Pre-dawn meteor startles drivers

Morning spectacular is third such incident in Md. in a year

May 10, 2010|By Frank D. Roylance, The Baltimore Sun

Early-morning commuters in Maryland and as far away as Pittsburgh and Massachusetts were startled Monday by what was likely a spectacular meteor that crossed the sky in the pre-dawn darkness.

Dawn Teagle Dobbs spotted it as she drove south on Interstate 270 near Gaithersburg at 4:47 a.m. "At first I thought it was a shooting star, but it was huge and bright green with a tail," she wrote in a post to The Baltimore Sun's Weather Blog.

Ricky Diggler was motoring south on Route 100. "I saw a very large, greenish-yellow-colored object burning (with fiery tail) its way through the atmosphere in the east," he said in another blog comment. "It appeared to be heading for the Bay."

"Compared to the usual wisps of light very high up in the stratosphere that I usually see, this thing was huge," Diggler said.

Similar reports were posted to the blog from all across Central Maryland and the Eastern Shore, and as far off as Ashburn, Va., Pittsburgh, Greencastle and Gettysburg, Pa., and New Jersey and central Massachusetts.

The fireball sighting was at least the third such spectacle for Marylanders in less than a year.

On July 6, 2009, people in northern Baltimore County and nearby sections of Pennsylvania were rattled by the brilliant flash of a meteor and an accompanying sonic boom. The meteor's fiery entry into the atmosphere was captured on security camera tapes, but a subsequent search turned up no trace of the space rock itself.

Such was not the case on the evening of Jan. 18 this year, when another meteor dropped out of the twilight over Maryland and Virginia with a fiery flash and a lingering smoke trail that several people captured on their cameras.

Hundreds saw the fall, and a fist-sized chunk of that rock drilled through the roof of a doctor's office in Lorton, Va., narrowly missing its occupants before landing on the floor.

"Three [big meteors] in a year over a relatively populated area? That's pretty unusual," said Jim O'Leary, director of the Maryland Science Center's Davis Planetarium.

Although these objects encounter the Earth all the time, most fall over the ocean or other sparsely populated regions. "The chances of seeing it are pretty low," O'Leary said.

Most meteors are tiny bits of space dust no bigger than a grain of rice. They enter the Earth's atmosphere 40 to 60 miles up at such high speeds that the friction causes the air to glow and the meteor to vaporize, creating the visible light.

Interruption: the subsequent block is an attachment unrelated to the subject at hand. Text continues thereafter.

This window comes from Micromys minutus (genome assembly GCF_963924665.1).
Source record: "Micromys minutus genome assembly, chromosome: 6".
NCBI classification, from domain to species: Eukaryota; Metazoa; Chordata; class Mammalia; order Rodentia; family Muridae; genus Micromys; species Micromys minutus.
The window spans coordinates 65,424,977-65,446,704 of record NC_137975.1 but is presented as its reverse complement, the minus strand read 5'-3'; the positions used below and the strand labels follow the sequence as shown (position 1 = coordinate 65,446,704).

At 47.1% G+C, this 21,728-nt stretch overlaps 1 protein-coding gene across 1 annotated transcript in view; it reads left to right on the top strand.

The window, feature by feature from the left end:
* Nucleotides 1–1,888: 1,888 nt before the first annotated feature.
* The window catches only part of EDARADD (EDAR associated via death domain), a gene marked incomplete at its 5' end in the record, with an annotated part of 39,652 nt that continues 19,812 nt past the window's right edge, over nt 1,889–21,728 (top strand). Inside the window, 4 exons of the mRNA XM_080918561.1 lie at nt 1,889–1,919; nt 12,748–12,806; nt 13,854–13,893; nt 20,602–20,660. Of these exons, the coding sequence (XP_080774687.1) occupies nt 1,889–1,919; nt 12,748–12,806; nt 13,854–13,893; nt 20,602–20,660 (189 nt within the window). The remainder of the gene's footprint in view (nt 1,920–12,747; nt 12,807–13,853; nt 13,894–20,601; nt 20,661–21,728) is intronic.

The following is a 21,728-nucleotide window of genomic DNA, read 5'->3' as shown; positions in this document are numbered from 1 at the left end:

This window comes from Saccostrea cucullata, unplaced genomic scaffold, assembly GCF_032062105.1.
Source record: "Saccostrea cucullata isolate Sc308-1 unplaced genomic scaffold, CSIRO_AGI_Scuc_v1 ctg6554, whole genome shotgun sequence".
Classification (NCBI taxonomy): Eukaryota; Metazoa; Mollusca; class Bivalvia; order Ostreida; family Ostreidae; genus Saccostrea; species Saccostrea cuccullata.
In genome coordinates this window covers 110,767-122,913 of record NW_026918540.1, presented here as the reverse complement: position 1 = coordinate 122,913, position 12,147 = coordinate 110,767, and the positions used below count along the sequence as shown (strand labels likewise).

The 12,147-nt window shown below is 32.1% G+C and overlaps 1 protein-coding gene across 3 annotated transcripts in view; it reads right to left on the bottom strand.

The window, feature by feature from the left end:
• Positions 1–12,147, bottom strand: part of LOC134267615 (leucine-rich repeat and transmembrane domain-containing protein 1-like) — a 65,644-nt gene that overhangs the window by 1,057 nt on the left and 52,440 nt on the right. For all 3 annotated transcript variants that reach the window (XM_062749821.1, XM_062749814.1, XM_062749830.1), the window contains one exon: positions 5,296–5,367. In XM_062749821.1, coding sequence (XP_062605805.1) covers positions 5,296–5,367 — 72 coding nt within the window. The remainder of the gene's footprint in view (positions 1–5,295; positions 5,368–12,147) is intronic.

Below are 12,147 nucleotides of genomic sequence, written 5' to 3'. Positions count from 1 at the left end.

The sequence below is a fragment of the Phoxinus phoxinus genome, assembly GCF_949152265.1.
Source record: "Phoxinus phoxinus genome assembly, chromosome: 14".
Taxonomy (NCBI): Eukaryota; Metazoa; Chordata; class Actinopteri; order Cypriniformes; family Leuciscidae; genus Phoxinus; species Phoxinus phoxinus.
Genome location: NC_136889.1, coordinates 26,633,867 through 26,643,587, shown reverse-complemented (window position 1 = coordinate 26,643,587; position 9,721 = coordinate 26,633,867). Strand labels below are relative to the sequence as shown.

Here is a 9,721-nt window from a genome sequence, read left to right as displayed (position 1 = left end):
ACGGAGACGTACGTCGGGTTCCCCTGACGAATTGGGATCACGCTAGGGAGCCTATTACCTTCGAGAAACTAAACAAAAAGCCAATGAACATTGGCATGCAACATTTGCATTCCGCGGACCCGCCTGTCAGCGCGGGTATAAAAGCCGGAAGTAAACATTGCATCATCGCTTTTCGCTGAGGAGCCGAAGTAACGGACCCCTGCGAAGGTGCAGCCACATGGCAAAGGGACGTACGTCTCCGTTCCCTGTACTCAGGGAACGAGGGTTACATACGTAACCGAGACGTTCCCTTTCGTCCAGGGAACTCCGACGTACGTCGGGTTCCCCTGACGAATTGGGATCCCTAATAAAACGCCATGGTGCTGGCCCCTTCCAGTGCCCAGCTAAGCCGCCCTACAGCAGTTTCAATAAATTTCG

Fireballs are caused by much larger objects, said Denton Ebel, curator of meteorites at the American Museum of Natural History in New York City. "They could be all the way from a basketball to a small car," he said. When they arrive it's "like hitting a wall of air. The air can't get out of the way, so they break into pieces. They explode, essentially," becoming a cluster of objects.

Fireballs can vary in color. Heating during descent will ionize both the air around the meteor, and the rock itself, "sort of like a neon sign," Ebel said. Depending on what element of the air or in the meteor itself dominates, the colors can vary from yellow or red to blue or green.

Because of the fireballs' high speed and brightness, observers on the ground often underestimate their distance, O'Leary said. "Typically they're very high when you see them," he said. "But the impression is that sometimes, especially when they're every bright, that they're closer. In your mind, they're just beyond the trees."

From the descriptions provided by Weather Blog comments, the Monday morning meteor seems to have crossed Maryland and Virginia from roughly west to east, disappearing after a matter of seconds near the east or southeast horizon.

"Charlie" said he was driving on Route 23 in Forest Hill, Harford County, when he spotted the meteor as he neared Conowingo Road.

"I noticed this amazing bright streak of green light falling diagonally through the sky," he said. "I lost sight as it appeared to go behind the buildings at the intersection. I've never seen anything like it in my life."

From the Eastern Shore, a poster named "Jeff" said he was driving to work, eastbound in Salisbury, at that early hour. "I saw the green fireball," he said. "It appeared to have been traveling off the coast."

A poster named "Abbie," writing from much farther north, in central Massachusetts, said she watched as the meteor traveled from southwest to southeast, "right above the horizon. It was a very bright yellow fireball, with a train twice as long and just as bright, with pieces of fire breaking off."

"Mike" was in New Alexandria, Pa., near Pittsburgh, 167 miles northwest of Baltimore. He said, "I saw it very, very low above the southeast horizon … I am amazed at how bright it was for being so far away from me!"

For "Sam," who was driving south from Gettysburg on Maryland Route 97 about 4:45 a.m. Monday, the meteor appeared to be moving "across the sky, from west to east, at approximately 45 degrees above the horizon. Brilliant green in color, with trailing pieces. One of the most awesome things of that nature that I have ever seen."

frank.roylance@baltsun.com

http://twitter.com/froylance


> Read Frank Roylance's blog on MarylandWeather.com

Baltimore Sun Articles
|
|
|
Please note the green-lined linked article text has been applied commercially without any involvement from our newsroom editors, reporters or any other editorial staff.